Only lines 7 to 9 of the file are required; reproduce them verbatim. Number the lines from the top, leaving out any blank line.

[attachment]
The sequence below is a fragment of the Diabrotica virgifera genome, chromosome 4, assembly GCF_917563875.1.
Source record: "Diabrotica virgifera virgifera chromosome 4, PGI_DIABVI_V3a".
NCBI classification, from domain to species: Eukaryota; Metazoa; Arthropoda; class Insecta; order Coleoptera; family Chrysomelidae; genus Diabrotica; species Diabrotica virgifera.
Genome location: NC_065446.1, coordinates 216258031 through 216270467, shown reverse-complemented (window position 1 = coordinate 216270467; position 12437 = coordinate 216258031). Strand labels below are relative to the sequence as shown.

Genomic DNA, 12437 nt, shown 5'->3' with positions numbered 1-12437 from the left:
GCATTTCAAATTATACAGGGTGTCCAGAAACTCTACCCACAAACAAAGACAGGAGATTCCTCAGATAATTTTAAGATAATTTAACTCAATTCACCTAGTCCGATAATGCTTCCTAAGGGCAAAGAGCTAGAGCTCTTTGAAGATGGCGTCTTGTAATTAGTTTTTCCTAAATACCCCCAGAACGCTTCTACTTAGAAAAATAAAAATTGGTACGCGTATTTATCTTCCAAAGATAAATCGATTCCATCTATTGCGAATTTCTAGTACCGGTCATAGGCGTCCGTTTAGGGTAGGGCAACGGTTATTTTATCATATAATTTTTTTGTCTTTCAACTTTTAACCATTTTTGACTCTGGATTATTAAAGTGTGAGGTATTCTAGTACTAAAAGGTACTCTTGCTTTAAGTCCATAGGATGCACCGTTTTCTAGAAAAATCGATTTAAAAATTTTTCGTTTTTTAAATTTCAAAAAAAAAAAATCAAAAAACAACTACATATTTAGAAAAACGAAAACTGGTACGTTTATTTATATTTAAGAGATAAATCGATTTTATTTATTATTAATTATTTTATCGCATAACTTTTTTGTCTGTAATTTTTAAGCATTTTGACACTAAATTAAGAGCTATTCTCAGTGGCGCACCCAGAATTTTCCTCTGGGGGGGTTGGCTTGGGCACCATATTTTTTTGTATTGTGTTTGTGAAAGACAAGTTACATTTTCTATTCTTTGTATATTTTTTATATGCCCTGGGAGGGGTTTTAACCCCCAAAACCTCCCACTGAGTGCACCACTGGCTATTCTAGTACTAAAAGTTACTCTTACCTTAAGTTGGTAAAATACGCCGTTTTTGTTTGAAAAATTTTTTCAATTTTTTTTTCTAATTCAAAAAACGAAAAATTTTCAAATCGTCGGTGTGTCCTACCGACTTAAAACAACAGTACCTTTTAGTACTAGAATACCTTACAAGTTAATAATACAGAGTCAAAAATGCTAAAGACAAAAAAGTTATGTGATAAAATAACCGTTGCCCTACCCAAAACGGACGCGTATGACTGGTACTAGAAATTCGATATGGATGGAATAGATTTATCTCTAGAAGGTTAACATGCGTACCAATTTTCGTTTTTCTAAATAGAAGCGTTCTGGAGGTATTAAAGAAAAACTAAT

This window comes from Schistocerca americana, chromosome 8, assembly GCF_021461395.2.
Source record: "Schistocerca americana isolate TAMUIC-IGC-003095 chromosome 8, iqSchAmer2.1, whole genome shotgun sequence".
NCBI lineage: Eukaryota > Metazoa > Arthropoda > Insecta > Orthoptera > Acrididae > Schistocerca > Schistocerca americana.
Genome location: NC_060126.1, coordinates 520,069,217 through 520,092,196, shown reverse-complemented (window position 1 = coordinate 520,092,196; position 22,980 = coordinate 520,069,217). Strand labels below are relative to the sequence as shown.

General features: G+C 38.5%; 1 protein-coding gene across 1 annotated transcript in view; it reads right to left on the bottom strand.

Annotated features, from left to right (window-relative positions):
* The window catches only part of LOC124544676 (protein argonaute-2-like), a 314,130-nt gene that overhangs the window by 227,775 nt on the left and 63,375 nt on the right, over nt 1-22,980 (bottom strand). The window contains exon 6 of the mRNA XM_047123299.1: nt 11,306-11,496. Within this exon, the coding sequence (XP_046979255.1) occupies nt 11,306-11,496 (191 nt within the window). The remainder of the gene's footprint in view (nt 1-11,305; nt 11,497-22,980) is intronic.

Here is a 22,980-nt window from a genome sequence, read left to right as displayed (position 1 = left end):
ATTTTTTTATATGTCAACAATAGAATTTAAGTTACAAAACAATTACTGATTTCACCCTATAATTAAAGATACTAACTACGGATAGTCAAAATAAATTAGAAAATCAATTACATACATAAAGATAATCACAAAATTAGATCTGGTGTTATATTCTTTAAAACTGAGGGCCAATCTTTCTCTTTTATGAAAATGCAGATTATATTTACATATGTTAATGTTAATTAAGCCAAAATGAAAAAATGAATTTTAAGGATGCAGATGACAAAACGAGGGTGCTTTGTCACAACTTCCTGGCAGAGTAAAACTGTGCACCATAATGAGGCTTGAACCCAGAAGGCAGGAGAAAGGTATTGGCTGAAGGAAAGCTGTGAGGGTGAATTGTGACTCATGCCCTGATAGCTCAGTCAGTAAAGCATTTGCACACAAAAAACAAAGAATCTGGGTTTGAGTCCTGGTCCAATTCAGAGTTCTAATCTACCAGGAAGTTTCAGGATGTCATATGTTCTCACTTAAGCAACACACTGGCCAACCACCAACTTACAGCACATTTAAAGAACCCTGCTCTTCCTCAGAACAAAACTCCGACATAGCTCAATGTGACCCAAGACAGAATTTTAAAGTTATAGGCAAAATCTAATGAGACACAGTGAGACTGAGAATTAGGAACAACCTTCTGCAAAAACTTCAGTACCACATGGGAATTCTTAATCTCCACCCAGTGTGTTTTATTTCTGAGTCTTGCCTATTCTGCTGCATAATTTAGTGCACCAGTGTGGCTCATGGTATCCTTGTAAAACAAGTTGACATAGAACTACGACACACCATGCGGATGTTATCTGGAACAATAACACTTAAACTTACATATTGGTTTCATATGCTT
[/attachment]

This window comes from Schistocerca americana, chromosome 8, assembly GCF_021461395.2.
Source record: "Schistocerca americana isolate TAMUIC-IGC-003095 chromosome 8, iqSchAmer2.1, whole genome shotgun sequence".
NCBI lineage: Eukaryota > Metazoa > Arthropoda > Insecta > Orthoptera > Acrididae > Schistocerca > Schistocerca americana.